Priya Bathija, Vice President of Strategic Initiatives at the American Hospital Association, joins me to talk about the social needs laid bare by COVID.
Priya leads the AHA’s efforts to guide hospitals and health systems as they promote affordability by improving quality and decreasing cost. In addition, she leads the organization’s work on maternal and child health, social determinants, and its exploration of innovative delivery and payment system reforms that will allow vulnerable urban and rural communities to ensure access to essential health care services.
4:20 – PB: “I have a really great example from Atlantic Health System in Morristown, New Jersey that I’d love to share. Atlantic Health System in New Jersey was part of the first big COVID hotspot. And at their peak, they had about 900 COVID-19 patients in their hospital. And just to give you a sense of comparison, when I spoke with them last week, they had six patients, so huge spike in the number of cases they had during the peak. Prior to COVID, they had developed a number of integrated care teams and a telemedicine structure and they were able to take those efforts and quickly pivot to ensuring that patients had the right care at the right time.”
5:27 – PB: “The integrated care teams (at Atlantic Health System) included a community health worker. And so during the pandemic, those community health workers essentially were able to serve as a jack-of-all-trades and could assess what patients needed and then meet those needs. So they shared that one of the most common things that the community health workers were doing was delivering medications to patients at their home, so they could be treated and get well. Their integrated care teams also included behavioral health and social health experts. So they were able to use those teams to triage patients, set up testing centers and also to shift care to home. And by being able to provide care to patients in their home, they not only kept those patients happier because, let’s be real, no one wants to be In a hospital during COVID.”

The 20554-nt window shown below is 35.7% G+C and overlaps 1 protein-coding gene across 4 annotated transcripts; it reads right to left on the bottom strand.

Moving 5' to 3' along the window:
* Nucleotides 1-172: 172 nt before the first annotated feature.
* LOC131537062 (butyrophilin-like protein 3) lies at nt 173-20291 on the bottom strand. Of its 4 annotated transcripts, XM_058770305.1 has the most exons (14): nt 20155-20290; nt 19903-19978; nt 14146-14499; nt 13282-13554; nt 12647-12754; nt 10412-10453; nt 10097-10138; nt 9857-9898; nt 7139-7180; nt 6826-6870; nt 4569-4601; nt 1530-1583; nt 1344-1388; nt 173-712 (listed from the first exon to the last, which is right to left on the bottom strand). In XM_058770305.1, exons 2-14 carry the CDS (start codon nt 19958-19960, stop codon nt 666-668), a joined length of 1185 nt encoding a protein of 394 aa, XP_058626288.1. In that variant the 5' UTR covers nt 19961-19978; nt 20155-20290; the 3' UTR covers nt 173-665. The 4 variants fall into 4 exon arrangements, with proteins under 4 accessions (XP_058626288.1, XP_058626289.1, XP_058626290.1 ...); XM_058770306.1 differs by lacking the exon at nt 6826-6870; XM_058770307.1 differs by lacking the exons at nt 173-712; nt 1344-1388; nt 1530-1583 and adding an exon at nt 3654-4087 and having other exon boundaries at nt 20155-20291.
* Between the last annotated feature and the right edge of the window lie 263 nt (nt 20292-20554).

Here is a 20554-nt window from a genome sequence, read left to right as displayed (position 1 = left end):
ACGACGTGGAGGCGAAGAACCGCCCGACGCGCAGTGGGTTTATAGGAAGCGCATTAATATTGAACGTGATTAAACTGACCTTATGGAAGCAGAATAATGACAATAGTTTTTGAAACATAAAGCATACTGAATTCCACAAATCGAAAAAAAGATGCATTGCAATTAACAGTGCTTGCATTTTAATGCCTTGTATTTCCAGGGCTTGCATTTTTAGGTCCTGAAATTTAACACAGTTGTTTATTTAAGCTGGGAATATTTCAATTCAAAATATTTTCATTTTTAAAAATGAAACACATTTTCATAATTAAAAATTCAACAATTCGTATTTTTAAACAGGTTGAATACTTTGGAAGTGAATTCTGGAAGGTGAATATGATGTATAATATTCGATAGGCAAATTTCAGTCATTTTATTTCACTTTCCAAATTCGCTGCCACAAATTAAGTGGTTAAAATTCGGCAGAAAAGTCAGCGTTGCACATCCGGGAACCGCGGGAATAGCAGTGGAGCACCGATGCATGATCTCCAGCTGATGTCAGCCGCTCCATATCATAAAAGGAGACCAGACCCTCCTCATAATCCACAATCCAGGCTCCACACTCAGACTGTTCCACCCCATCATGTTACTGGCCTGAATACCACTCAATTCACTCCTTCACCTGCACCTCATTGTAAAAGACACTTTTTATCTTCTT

10:54 – PB: “The COVID-19 pandemic is disproportionately affecting Black, Indigenous and People of Color or BIPOC communities. And just to give you some statistics to frame where we are, Black and Latino Americans are three times more likely than white people to contract COVID-19.”
12:55 – PB: “When you are homeless and don’t have a place to live in terms of COVID, specifically, you don’t have a place to socially distance, you don’t have a place to quarantine if you’ve been exposed to the virus. You may not have access to a mask if you’re homeless or a place to wash your hands.”
17:20 – PB: “Allina Health has used the digital approach for screening and addressing social needs. So they acknowledged they can’t necessarily bring everyone in to ask them questions. So they do it through an app and they find out what are some of the social needs. And then through the app itself, they’re able to address food insecurity or housing challenges. We’ve also seen the University of Arkansas for Medical Sciences develop a screening tool that determines whether patients who test positive for COVID have the ability to self quarantine.”
Leading with Health is hosted by Jennifer Michelle. Jennifer has a Master’s in Public Health and Epidemiology and is a certified EMT. As President of Michelle Marketing Strategies, Jennifer specializes in healthcare marketing. She is on a mission to create a healthcare system that actually cares about the patients and the providers.